Age May Explain Asthma Treatment Failure
People over the age of 30 are more likely to experience treatment failure with asthma maintenance medications known as corticosteroids, report researchers publishing in the American Journal of Respiratory and Critical Care Medicine. The investigators aren’t sure why this is happening but speculate biological factors and/or socioeconomic, geographic, or treatment adherence difficulties could be in play.
High-Fiber Diet May Ward Off Asthma in Offspring
Moms-to-be may be able to help prevent asthma in their offspring by eating a high-fiber diet while they are pregnant. That’s the take-home message from researchers who looked at the effect of different diets on the development of asthma in mice. When researchers attempted to induce allergic airways disease in the infants of mice fed a high-fiber diet while pregnant, the babies did not develop the condition.
Delayed Reactions Possible
Children who experience anaphylaxis can have a second reaction hours later, report Canadian investigators who looked at the medical records of 484 kids treated for the condition. Results showed 71 of the children, or 15%, had a second reaction, most often within six hours of the original reaction. They believe kids who experience severe anaphylaxis should remain in the hospital for several hours to ensure proper medical treatment to monitor them for a second reaction.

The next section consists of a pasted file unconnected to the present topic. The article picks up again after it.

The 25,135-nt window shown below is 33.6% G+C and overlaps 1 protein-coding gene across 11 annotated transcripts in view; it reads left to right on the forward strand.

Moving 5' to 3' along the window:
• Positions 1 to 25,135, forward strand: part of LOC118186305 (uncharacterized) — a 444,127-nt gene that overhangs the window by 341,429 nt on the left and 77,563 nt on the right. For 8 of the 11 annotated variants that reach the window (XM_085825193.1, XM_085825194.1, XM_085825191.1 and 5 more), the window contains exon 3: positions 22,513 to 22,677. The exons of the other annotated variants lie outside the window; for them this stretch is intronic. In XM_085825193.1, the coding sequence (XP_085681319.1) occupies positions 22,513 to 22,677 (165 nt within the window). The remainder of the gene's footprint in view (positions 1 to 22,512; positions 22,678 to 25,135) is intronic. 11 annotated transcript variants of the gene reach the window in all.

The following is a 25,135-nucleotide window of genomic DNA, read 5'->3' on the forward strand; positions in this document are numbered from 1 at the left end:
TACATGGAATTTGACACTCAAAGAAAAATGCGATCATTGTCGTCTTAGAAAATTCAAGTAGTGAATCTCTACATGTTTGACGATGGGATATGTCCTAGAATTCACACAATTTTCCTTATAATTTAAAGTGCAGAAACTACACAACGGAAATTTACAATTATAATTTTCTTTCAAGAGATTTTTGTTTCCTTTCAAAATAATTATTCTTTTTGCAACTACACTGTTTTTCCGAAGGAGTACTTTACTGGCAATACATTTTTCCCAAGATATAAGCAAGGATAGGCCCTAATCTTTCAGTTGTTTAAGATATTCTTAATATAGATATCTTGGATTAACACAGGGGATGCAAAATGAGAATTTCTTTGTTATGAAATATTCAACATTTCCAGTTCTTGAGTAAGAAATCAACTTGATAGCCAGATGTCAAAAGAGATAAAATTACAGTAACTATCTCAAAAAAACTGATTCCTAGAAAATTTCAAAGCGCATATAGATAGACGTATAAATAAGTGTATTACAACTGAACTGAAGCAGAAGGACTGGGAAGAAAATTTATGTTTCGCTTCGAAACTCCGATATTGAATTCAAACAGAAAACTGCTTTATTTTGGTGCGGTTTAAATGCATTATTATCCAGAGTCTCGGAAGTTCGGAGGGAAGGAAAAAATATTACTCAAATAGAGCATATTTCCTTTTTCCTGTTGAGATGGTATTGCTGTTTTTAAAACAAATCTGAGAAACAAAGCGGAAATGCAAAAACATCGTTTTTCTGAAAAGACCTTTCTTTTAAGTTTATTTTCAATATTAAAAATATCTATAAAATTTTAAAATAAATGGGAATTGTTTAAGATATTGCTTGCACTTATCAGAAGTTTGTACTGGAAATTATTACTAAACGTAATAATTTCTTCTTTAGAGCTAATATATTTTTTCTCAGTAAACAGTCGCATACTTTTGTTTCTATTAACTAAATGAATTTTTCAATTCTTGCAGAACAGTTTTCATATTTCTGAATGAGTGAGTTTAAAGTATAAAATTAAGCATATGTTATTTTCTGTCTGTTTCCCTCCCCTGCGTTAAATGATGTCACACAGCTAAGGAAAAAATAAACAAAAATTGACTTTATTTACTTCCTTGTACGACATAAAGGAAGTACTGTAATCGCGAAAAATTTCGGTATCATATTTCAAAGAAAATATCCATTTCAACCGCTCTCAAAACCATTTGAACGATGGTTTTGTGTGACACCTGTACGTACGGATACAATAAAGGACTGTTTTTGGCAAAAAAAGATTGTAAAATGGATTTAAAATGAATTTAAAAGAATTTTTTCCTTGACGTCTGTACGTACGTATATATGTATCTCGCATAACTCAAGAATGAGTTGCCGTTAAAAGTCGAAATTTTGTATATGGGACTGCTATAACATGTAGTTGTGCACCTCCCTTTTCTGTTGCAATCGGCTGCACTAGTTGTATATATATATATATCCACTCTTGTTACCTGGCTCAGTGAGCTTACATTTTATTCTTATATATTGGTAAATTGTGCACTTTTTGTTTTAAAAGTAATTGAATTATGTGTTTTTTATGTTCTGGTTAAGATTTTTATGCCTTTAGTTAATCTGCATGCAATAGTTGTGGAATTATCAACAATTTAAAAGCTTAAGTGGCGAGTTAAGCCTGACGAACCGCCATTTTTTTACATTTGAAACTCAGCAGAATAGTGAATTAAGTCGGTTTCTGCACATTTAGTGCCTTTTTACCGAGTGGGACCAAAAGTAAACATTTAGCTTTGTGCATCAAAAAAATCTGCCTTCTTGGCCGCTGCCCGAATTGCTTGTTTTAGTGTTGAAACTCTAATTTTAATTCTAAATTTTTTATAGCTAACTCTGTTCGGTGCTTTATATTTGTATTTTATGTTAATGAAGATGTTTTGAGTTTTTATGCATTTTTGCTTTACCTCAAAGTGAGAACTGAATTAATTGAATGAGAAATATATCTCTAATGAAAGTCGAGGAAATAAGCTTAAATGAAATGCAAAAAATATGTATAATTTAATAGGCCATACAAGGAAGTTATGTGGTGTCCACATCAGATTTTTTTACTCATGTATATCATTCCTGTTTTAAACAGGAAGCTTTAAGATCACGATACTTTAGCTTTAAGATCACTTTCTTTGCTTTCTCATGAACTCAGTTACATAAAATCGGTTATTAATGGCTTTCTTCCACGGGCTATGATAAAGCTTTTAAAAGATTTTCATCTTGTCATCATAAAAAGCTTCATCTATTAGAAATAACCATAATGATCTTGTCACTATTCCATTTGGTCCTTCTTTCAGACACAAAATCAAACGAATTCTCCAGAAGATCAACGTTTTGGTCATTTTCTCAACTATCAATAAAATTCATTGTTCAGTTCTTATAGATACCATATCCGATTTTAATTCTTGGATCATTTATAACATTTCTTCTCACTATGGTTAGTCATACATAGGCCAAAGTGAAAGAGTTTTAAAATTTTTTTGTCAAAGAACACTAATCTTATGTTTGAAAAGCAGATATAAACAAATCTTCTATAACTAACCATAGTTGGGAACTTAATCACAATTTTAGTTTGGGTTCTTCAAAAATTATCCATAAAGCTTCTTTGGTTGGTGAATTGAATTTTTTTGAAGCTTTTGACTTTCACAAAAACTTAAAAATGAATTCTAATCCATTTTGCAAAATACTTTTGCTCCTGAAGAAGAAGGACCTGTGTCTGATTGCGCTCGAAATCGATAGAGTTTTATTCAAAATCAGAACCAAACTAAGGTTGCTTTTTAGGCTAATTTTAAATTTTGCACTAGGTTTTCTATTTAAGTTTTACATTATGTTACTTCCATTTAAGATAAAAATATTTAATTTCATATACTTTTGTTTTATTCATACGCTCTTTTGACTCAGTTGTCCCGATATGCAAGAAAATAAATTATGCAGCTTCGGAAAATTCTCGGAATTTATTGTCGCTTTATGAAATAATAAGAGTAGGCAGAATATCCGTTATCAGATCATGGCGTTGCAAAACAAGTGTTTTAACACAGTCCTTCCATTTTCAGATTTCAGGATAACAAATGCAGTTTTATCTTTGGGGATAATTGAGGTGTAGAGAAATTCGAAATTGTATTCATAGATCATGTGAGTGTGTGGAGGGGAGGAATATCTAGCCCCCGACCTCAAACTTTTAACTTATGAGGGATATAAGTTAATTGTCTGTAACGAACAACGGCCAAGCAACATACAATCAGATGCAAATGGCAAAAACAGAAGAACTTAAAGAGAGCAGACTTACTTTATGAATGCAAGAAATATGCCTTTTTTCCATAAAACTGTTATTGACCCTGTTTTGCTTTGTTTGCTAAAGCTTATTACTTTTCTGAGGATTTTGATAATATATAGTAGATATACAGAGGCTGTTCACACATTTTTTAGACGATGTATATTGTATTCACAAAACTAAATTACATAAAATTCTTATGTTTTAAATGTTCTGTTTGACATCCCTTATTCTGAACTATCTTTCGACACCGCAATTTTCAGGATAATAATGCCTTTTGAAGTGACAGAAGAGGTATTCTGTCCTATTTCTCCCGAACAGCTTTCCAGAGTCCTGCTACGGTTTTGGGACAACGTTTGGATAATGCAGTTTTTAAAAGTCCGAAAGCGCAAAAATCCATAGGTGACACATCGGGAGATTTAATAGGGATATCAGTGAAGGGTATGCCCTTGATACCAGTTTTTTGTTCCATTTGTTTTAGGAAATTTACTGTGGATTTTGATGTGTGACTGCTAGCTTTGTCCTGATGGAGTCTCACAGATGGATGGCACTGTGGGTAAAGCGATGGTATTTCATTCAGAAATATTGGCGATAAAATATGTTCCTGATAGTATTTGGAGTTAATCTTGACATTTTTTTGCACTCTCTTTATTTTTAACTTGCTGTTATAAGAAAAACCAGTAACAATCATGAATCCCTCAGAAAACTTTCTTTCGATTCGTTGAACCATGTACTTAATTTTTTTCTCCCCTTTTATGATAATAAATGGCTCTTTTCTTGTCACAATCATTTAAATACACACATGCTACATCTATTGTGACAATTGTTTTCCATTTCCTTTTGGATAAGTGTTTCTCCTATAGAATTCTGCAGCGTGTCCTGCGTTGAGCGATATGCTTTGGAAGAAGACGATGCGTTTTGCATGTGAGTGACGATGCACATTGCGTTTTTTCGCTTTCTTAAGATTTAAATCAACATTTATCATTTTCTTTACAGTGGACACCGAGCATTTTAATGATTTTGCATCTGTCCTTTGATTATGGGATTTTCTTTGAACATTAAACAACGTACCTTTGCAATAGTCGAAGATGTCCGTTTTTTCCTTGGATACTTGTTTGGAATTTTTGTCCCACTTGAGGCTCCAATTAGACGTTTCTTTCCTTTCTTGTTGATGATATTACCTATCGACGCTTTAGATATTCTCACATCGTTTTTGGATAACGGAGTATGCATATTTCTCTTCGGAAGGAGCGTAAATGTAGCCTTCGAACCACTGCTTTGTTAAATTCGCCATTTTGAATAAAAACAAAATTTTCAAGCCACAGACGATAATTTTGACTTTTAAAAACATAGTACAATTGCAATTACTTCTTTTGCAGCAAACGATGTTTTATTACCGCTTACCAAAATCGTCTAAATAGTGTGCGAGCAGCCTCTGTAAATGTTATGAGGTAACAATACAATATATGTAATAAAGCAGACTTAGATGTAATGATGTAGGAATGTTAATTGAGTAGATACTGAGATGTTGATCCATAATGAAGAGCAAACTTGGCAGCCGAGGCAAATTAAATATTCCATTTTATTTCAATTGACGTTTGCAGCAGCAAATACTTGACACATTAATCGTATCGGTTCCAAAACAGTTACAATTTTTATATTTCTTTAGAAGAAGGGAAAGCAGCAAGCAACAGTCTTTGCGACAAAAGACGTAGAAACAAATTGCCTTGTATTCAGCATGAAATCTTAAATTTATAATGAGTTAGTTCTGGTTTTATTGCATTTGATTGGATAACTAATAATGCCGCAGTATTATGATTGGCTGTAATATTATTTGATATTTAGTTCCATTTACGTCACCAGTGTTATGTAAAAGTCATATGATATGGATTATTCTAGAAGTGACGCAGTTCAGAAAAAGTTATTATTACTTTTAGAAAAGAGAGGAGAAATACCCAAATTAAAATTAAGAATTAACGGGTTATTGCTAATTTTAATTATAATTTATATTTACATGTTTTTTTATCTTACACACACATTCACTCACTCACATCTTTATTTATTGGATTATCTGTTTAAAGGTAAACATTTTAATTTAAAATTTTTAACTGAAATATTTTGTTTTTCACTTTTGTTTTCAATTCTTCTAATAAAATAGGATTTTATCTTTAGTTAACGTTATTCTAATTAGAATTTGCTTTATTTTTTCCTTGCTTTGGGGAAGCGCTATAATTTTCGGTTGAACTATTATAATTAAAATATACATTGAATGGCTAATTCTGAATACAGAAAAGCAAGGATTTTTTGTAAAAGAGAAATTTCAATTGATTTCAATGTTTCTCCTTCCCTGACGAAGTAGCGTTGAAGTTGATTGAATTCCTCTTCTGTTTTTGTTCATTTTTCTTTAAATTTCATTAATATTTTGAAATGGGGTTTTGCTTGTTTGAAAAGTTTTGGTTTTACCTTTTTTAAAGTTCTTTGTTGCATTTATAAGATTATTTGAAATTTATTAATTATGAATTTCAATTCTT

Hop on the Treadmill
Have asthma and thinking of starting an exercise program? A new study out of Brazil suggests higher intensity exercise may be best. When researchers compared asthma patients who were randomly assigned to 30-minute yoga breathing exercises with those assigned to the breathing exercises plus 35 minute, twice-weekly treadmill sessions, those in the treadmill group showed greater improvements in asthma severity and quality of life.
Avoiding Peanuts May Not Be the Answer
Keeping kids considered at high risk for peanut allergy away from peanuts may actually foster the development of peanut allergy in those children, find researchers publishing in The New England Journal of Medicine. When compared to children for whom peanuts were avoided, they saw an 86.1% relative risk reduction in peanut allergy at 60 months of age for young children who were introduced to peanuts beginning at four months of age. The investigators are quick to note, however, that children in this study were carefully monitored and parents should consult their child’s physician before changing their diets to include peanuts.